The morphological behavior of the striking platform, the remnant of pressure flaking, provides direct evidence of the reductive process and flintknapping techniques (actions and gestures) used in working with a given piece (Andrefsky 1998, 2001). Four platform morphologies are considered (cortical, plane, faceted, and prepared), which represent a continuous succession in the development of bifacial reductive sequences, from the initial to the most advanced stages of toolmaking. Cortical and Plane platforms are associated with early stoneworking activities, while the precense of Faceted and Prepared platforms are clearly associated with advanced activities such as biface production. It is also worth noting that the category "prepared platforms" was used in a limited sense to describe platforms that were prepared by abrasión and/or grinding of their surface and the reductive elimination of the adjacent outside edge or overhang. This distinction allowed us to avoid using this category for faceted and pseudo-faceted platforms, which in our opinión are behaviorally different.
Assigning reduction categories to the byproducts of toolmaking enables us to identify the different stages of toolmaking activities represented within the reduction sequences. In this article, we have used four reduction categories: (1) Byproducts of Core Reduction: Byproducts produced by percussion flaking of a core matrix, where stone chips, slices, or angular fragments are produced as material or waste. This class of byproducts can be used to manufacture a variety of instruments or can be used as sharp edges (Andrefsky 1998; Odell 2004; Whittaker 1994). (2) Byproducts of Marginal Reduction: Byproducts resulting from percussion or pressure applied to the edges of a lithic core, flake, or blade and covering no more than half the face of the piece. Marginal debitage can be used to manufacture different classes of instruments such as terminal and lateral scrapers, serrated and notched scrapers, side scrapers, and knives, to name a few (Holdaway et al. 1996; Jackson 2002; Shott 1993,1994). (3) Byproducts of Bifacial Reduction: Byproducts produced by the systematic application of bifacial spalling on a piece, whefher core or core byproduct. These pieces havebroad, sharp edges and therefore can be used as base forms to manufacture different types of instruments (Andrefsky 1998; Galarce 2004; Piel-Desrrouiseaux 1989; Whittaker 1994).(3) Byproducts of Bifacial Retouching: These are byproducts obtained by applying controlled percussion or pressure techniques to the edges of a biface piece during the final stage of manufacture, or during tool maintenance. Because of their small size these byproducts are usually disposed of around the tool making área itself (Andrefsky 1998; Shott 1993).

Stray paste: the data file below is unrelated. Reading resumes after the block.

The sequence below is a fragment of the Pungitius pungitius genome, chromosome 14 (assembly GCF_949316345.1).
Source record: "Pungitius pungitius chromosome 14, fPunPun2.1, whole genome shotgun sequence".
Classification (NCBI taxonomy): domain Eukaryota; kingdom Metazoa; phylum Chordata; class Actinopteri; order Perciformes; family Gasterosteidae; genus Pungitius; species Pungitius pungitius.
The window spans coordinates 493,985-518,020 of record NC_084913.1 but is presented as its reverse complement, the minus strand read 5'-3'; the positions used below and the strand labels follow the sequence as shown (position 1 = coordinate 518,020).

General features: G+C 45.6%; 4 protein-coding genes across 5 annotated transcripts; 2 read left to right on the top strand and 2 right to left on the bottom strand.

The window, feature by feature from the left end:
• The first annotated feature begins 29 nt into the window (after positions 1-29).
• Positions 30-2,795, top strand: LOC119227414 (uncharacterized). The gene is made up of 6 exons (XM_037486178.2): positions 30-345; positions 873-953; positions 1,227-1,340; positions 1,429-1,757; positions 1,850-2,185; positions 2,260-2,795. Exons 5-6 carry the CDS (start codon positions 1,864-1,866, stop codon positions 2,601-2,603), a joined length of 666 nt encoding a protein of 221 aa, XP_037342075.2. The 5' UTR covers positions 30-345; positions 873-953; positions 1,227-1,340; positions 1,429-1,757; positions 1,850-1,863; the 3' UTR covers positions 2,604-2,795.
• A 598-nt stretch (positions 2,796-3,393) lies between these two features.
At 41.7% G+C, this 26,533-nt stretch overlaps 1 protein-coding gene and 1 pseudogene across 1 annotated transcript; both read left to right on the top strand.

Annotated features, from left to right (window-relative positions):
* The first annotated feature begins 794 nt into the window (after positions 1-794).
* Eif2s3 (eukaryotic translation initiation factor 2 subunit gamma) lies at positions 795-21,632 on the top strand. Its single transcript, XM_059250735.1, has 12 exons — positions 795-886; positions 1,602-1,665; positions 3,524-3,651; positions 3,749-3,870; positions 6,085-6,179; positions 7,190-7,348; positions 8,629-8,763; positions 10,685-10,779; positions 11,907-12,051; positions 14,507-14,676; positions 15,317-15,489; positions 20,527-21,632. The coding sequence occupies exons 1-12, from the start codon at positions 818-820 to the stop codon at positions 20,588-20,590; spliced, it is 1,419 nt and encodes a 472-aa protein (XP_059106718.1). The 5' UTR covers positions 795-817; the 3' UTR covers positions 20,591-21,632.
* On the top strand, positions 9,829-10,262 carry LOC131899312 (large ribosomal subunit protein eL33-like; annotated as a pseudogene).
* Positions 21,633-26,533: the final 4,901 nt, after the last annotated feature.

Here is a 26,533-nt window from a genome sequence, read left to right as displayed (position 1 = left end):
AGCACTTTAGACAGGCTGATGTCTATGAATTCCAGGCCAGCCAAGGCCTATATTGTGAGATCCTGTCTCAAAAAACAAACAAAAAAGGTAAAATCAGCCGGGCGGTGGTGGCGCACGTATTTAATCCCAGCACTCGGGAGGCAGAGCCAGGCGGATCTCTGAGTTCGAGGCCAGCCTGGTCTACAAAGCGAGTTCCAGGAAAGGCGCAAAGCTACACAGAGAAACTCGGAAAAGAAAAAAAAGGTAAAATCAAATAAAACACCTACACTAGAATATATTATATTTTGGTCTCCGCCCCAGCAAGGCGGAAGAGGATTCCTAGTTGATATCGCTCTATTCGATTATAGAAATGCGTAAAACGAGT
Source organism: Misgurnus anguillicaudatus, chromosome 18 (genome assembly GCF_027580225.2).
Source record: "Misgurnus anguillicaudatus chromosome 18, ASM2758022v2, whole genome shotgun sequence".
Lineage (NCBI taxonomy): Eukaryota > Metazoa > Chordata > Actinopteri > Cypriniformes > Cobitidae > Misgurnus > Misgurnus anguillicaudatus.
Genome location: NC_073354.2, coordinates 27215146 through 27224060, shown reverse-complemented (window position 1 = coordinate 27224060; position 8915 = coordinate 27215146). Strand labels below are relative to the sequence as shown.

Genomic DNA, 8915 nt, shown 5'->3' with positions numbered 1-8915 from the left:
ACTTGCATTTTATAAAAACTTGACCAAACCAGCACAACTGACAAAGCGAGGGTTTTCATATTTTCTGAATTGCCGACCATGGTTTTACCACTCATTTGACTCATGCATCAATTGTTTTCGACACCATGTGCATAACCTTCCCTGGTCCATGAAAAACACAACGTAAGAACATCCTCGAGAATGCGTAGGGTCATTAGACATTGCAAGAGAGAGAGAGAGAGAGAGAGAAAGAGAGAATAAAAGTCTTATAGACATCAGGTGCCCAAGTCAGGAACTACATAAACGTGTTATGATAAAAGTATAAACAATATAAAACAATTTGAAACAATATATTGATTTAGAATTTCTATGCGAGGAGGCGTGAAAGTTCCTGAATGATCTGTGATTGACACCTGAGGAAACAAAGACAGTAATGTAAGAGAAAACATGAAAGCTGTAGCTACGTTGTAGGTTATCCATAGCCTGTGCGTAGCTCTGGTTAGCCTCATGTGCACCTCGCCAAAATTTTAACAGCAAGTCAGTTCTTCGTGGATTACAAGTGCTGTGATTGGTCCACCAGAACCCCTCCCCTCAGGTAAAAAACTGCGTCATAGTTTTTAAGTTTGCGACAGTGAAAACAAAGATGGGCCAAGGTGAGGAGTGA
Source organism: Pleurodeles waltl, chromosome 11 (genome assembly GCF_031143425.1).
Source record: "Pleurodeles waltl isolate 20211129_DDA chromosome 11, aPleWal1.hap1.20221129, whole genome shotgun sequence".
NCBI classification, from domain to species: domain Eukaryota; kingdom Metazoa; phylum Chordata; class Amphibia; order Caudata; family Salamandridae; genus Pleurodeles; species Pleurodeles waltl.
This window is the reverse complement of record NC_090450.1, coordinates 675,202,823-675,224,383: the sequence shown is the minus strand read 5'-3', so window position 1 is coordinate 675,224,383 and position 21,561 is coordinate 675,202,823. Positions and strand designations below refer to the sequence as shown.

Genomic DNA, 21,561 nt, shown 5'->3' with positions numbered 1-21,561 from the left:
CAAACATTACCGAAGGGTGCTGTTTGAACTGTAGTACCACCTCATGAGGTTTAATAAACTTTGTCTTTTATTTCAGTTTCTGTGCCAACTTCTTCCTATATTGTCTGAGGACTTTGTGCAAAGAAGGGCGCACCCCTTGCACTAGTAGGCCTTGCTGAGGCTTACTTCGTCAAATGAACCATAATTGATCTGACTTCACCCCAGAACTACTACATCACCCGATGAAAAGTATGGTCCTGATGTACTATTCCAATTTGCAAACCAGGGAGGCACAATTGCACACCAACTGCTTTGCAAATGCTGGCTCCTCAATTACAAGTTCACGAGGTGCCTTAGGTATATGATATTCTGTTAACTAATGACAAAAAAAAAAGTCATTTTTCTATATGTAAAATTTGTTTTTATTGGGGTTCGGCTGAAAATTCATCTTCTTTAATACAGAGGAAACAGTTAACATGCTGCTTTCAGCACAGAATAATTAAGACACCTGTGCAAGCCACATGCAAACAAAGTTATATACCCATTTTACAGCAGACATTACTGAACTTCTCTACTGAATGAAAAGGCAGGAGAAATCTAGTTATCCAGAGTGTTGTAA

Organization of Variables
As the reader can appreciate, each case has its own criteria that can be used to organize the different expressions of the three variables according to the degree of bifaciality with which they are associated. We have organized the raw materials on the following scale, beginning with those most suitable for bifacial technology: (1) High quality, (2) Médium quality, and (3) Low quality. By using the same criteria, the different types of platforms would be organized as follows: (1) Prepared, (2) Faceted, (3) Plane, and (4) Cortical. Again, by using the same criteria, the different reduction categories would be as follows: (1) Byproducts of Bifacial Core Retouching, (2) Byproducts of Marginal Reduction, (3) Byproducts of Marginal Reduction and, lastly,(4) Byproducts of Core Reduction.
As our analysis seeks to integrate these three variables to produce a single score, we first tested whether the categories assigned to each variable were mutually compatible; in other words, whether the classification scales of the variables were mutually consistent. To determine this, we first compared the correlation (Spearman r test) of absolute frequencies of lithic waste producís at the sites studied for each expression of the three variables, as shown in Table 1. As the table shows, in general, our expectations were met, especially at the extreme ends of the spectrum. Thus, there is a high correlation between low quality rocks and cortical platforms that diminishes to insignificance with the increase in prepared platforms. At the other extreme, the correlation of high quality rocks increases significantly from Cortical Platforms to Prepared Platforms, and the same thing occurs in relation to reduction categories, which increase significantly as we move from Core Byproducts to Bifacial Retouching Byproducts.
By comparing only platforms and reduction categories, we also obtain expected results at both extremes. First there is a higher correlation between Cortical platforms and Core Byproducts, then a lower correlation between the same kind of platform and Bifacial Retouching Byproducts, and finally a lower correlation between Prepared Platforms and Core Byproducts and a higher correlation between that kind of platform and Bifacial Retouching Byproducts.